How to Avoid Cultural Appropriation when Sharing Cacao

How to Avoid Cultural Appropriation when Sharing Cacao

by Soul Lift Cacao founder Nick Meador

Since 2017 I have been an active part of conversations about the subject of cultural appropriation in relation to cacao.

I had already been forming relationships with cacao farmers, collectives, and Mayan spiritual guides. But that year I began to ask more of what they thought about this subject.

Consistently they've told me that they want the cacao to be shared around the world, as long as people are respectful in how they do it.

The requests have included showing reverence for the cacao itself, not taking advantage of participants, and not mixing it with drugs and alcohol.

Some of them have also requested that non-native people don't use the term "cacao ceremony." Even though there was never only one way of working with cacao in the past and the term cacao ceremony is apparently a modern coinage, using the term in a modern context doesn't do enough to acknowledge the harms that have been caused in the historical homeland of cacao.

Now I lead facilitator training courses that focus on how to lead safe modern workshops with cacao, and how to be able to share information about cacao with people in a way that is respectful.

Based on guidance from my cacao sources, what I teach is:
  • To use a title like "cacao circle" or "cacao journey"... something that conveys it's not a traditional practice.
  • To verbally invoke the people who grew and prepared the cacao while serving, and also cacao stewards who have kept the traditions alive in general.
  • To use photos and videos of cacao workers only with their permission.
  • To acknowledge if the facilitator is not of an originary culture of cacao stewards, and if so, not to call yourself (or let others call you) by a traditional spiritual title.
  • To also acknowledge the harms that have been caused... even if it was indirect, done by our country before we were born, or not done by our direct ancestors. And ideally to do this in the event description and at the event itself.
  • To source cacao that is grown and prepared in an ethical and authentic way, and to be able to trace the sourcing.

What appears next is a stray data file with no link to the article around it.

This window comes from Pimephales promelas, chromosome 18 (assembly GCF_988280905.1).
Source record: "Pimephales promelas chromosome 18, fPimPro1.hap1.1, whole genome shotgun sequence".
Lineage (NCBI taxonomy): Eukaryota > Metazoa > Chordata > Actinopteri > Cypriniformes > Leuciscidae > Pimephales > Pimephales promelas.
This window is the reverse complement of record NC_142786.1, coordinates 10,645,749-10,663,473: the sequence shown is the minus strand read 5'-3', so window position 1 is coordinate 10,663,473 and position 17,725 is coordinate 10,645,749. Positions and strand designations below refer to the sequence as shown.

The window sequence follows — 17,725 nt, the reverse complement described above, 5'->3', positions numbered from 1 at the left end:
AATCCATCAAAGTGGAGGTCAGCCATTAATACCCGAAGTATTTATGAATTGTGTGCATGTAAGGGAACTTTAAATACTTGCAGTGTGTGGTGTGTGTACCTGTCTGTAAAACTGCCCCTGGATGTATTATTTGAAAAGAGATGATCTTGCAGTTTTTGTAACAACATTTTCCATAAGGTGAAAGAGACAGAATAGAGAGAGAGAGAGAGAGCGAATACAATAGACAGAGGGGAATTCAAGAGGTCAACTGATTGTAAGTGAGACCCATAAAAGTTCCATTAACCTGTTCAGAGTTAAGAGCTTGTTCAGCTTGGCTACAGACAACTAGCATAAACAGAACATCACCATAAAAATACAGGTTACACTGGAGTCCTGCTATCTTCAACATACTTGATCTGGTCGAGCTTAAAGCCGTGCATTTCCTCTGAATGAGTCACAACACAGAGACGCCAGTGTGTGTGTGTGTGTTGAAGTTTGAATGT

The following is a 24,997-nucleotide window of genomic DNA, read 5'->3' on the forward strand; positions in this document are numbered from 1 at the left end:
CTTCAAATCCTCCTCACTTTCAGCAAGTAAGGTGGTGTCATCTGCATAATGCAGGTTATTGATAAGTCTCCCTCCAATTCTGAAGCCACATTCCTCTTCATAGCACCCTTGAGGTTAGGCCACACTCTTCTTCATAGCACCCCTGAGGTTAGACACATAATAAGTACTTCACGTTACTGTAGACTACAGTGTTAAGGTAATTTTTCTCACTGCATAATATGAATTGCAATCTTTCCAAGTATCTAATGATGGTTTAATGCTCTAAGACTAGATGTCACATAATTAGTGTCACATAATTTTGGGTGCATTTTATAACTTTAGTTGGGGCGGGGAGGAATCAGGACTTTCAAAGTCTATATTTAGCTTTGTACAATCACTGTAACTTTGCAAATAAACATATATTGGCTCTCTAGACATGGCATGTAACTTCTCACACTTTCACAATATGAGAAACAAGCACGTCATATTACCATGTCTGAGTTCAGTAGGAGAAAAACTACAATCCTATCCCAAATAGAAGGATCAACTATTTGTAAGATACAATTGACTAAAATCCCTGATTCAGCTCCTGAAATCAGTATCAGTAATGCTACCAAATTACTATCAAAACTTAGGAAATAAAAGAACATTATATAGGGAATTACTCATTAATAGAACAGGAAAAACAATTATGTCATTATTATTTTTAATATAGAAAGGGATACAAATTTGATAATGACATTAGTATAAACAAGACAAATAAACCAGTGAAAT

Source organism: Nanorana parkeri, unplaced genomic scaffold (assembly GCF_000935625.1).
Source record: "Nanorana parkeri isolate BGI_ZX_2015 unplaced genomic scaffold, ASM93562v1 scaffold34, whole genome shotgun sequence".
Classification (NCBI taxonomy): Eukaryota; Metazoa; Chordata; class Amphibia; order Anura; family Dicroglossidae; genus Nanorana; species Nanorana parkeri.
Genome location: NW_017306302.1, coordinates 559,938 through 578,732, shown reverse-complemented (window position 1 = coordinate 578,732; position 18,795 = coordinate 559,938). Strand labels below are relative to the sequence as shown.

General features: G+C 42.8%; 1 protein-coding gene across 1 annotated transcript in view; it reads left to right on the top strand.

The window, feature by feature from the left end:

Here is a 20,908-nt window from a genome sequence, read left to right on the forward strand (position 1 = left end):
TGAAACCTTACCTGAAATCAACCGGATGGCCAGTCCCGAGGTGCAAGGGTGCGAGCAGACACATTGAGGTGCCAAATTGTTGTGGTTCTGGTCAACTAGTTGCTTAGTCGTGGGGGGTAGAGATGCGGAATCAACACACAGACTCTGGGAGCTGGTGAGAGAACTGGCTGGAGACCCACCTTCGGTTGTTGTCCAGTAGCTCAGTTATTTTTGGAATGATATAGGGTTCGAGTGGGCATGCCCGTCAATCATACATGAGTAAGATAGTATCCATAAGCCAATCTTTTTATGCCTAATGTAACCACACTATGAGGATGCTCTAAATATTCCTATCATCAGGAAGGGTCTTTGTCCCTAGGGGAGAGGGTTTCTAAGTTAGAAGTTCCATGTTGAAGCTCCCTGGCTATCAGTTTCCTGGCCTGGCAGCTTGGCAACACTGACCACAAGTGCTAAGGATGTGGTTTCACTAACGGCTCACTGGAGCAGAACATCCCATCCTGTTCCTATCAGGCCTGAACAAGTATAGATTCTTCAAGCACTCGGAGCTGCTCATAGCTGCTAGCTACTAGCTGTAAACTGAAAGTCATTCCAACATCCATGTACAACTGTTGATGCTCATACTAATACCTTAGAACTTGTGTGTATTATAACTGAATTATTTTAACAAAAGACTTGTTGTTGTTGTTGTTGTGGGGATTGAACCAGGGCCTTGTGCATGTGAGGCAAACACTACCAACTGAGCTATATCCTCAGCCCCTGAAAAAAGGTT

• To hold trauma-informed, consent-based, and inclusive workshops with cacao.
  • To find other ways to learn from and support native cacao teachers and workers... attending their webinars, traveling to visit them if appropriate, possibly donating if they have a fundraiser, etc.

To me it boils down to acknowledgement, higher compensation, and cultural sensitivity.

Someone doesn't necessarily need to travel to Latin America in order to be an ethical facilitator, as long as they take all the measures above.

Yet I know there are many different opinions on the subject of cacao being used in new contexts and new ways. There are definitely things that bother me about how some people are sharing or teaching about cacao, and I try to work to change those trends.

In my opinion, it's a blatant ethical violation is when someone sells a product with the title "ceremonial cacao" that isn't made by an indigenous Latin American group. Another example would be if someone attempted to lead a Mayan fire ceremony if they're not Mayan.

But I also sometimes see people who are probably attempting to give acknowledgement, but just not quite getting the point across. I personally believe that they need guidance rather than punishment.

I do this work because cacao changed my life and I've seen it change a lot of other people's lives. I believe when sourced and shared ethically, it is having a positive impact at every step of the cacao lifecycle.

Yet it's an ongoing collective conversation. And I know that what I find annoying as someone who doesn't have Mayan or similar heritage, could be really painful to someone who does.

I'm committed to keep seeking ways to make sure that the movement to share authentic ceremonial cacao can bring more benefit to the planet, to the originary stewards of cacao, and to people around the world who need it so much.

Thank you for supporting the Soul Lift Cacao mission!

Cover photo: Cecilia Mendoza Chiyal [L] and Nick Meador at the Ruk'u'x Ulew women's cacao collective workshop in San Marcos la Laguna, Guatemala. Cecilia is the sole owner of the collective, which has been Soul Lift Cacao's longest-running source partner since 2018.

Photo 2: Nick Meador (L) with Izaias Mendoza, owner of Lavalove Cacao, at his shop in Guatemala

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